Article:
Harare — Cricket commentator Dean du Plessis gauges the field action with his ears: a bowler's grunt as he hurls forward, the drag of feet along the pitch, or the crack of a bat slamming into a ball.
The Zimbabwean is one of the world's few sightless sports analysts, plying his remarkable expertise by training his acute hearing on the stump microphones despite being born with a blindness that was meant to kill him.
"I was born with tumors on both my retinas, so I was only meant to be alive for three to a maximum five months -- but I'm 35, not out now, so still playing a good innings," he said.
Alongside daily radio work, sports bulletins and a newspaper column which he writes on his voice-enabled cellphone, Du Plessis also sits in the broadcasters' commentary booth where he provides colour to the anchor's match breakdown.
"Robin Jackman will say something like 'driven through the covers, that will be four, good shot'," he explained, smoothly gearing into cricket jargon with radio-esque poise.
"And then it will be my job to say 'well, that is arguably Jacques Kallis' most favourite shot, outside the offstump, a little bit of width, which allowed him to free his arms."
Du Plessis, who is The Herald's cricket correspondent, says he gets no preferential treatment but is wholly dependent on the stump microphones which identify each player's unique characteristics.
These range from England Test skipper Andrew Strauss' "yeah, come on, come on, come on" when wanting to make a run for it, to former Australian spinner Shane Warne's huge grunt, and South African Graeme Smith on a hook or pull shot.
"If I turn my microphones down, I really will be blind," he said.
"Obviously having followed the game for just over 20 years and having commentated for 10 going on 11 years, you get to understand, and you get to know which player does what and that's pretty much how I know what's going on out there."
'It's just my way of adapting to the situation'
It was the stupendous noise of 80 000 roaring Indian fans in a radio broadcast more than 20 years ago that piqued his interest in the sport while at a boarding school for the blind in South Africa, where he would later drum up mock match reports.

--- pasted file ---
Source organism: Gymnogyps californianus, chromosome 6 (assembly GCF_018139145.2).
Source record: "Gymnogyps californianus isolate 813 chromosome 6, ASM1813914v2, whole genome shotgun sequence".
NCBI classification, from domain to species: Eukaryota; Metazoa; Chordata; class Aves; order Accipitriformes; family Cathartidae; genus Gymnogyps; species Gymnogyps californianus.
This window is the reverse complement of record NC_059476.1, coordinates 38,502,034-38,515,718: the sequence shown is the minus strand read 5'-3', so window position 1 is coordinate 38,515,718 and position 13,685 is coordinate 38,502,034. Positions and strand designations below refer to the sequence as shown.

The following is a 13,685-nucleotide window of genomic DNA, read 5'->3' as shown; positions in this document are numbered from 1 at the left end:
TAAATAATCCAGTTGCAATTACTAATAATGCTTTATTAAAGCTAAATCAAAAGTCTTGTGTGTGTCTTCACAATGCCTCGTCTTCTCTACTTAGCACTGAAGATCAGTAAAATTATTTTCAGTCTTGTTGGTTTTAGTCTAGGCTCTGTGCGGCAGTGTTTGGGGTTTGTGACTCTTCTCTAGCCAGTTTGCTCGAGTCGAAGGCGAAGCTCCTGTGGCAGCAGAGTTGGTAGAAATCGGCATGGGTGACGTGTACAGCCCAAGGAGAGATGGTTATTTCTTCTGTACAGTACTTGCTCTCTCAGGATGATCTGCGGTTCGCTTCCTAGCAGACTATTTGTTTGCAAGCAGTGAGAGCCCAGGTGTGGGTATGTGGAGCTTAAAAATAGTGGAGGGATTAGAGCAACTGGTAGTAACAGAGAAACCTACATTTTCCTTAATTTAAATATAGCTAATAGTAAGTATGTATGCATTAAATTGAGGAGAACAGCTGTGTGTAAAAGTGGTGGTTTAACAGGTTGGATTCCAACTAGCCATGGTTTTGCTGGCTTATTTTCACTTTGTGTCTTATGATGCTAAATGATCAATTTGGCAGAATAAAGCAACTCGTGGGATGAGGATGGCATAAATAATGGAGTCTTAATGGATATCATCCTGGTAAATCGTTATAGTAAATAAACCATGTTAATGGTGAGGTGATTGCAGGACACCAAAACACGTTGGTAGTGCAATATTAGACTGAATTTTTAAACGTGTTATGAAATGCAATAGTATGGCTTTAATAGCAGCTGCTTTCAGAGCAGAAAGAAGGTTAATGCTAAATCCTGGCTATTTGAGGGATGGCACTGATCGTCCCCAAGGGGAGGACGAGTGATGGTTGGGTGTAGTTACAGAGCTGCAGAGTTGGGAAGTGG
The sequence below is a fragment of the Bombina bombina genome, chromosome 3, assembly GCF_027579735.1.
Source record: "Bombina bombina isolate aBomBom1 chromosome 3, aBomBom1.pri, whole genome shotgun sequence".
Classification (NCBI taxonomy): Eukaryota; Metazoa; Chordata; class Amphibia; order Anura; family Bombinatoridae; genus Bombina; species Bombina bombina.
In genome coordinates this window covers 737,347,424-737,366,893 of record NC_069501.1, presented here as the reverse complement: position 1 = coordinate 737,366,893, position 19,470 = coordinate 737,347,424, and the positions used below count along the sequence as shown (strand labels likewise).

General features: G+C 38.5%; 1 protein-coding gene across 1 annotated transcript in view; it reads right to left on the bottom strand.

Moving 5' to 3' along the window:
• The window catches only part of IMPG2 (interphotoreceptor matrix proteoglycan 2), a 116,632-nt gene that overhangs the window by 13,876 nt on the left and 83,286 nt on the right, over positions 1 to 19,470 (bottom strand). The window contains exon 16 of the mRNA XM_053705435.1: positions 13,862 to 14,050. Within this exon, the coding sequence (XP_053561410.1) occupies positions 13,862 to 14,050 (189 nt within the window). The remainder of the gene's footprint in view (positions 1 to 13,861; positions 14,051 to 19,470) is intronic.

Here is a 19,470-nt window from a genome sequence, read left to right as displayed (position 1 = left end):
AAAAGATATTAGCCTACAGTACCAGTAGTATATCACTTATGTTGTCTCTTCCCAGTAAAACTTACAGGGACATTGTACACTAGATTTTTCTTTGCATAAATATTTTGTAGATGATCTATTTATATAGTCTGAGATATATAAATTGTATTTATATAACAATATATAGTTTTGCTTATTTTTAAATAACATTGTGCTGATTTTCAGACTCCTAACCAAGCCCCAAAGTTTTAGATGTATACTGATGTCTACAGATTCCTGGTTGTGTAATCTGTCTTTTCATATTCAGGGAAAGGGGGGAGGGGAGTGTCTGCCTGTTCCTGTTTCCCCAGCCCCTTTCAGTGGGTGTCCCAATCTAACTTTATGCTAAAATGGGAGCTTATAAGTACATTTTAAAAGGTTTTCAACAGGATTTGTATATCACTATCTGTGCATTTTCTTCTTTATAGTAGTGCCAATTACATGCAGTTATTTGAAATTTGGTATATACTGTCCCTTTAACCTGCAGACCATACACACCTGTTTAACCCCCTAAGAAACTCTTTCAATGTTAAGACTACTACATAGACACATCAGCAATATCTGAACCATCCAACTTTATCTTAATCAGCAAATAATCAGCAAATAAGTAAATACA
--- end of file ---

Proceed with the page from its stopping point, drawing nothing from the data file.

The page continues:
Faced with sceptics who believe he is being fed information, Du Plessis says he would slip up if forced to concentrate on too many voices. But he does fear making a mistake each time he goes on air.
"Touch wood, it hasn't happened yet, thank goodness, and I wouldn't wish that upon my worst enemy," he said.
"But I do understand that you're not going to be perfect the whole time and a time is going to come when I am going to get it very, very wrong.
"And I just hope that when that happens, that people will be a little understanding -- that at the end of the day, regardless of me being able to see or not to see, I'm only human."
His blindness has led to amusing situations.
Australia opener David Warner -- the "nicest guy" he's met in the past six months -- assumed his blank gaze was booze-induced and came over to see if he was okay, said Du Plessis.
"They are amazed," he says of how people react to him.
"But, you know, to me it's a little silly because, if you really think about it, it's nothing as spectacular as what people make it out to be. It is just my way of adapting to the situation."
Former Zimbabwean national coach Kevin Curran describes Du Plessis, who was taught the game by his late cricketer brother Gary, as "an inspiration to us all."
"If you didn't know that he was blind from birth, I mean, you wouldn't realise it. I often say 'how does he know that, how does he know that?'"
Du Plessis, a Harare resident, sees his future outside Zimbabwe and says he would be at the airport in a flash if offered a job elsewhere.
"I love this country, it's where I grew up, it's where I was born," he said.
"But at the end of the day I have to look after myself as well and there's not enough cricket that is being played here at the moment.
"And, more importantly, there's not enough broadcasting opportunities for me because of that.
"So I'm quite prepared to settle down anywhere.
"I want to be a full-time cricket broadcaster for many years to come so, as they say in cricketing terms: if the ball is there and if you want to hit it, then hit it hard."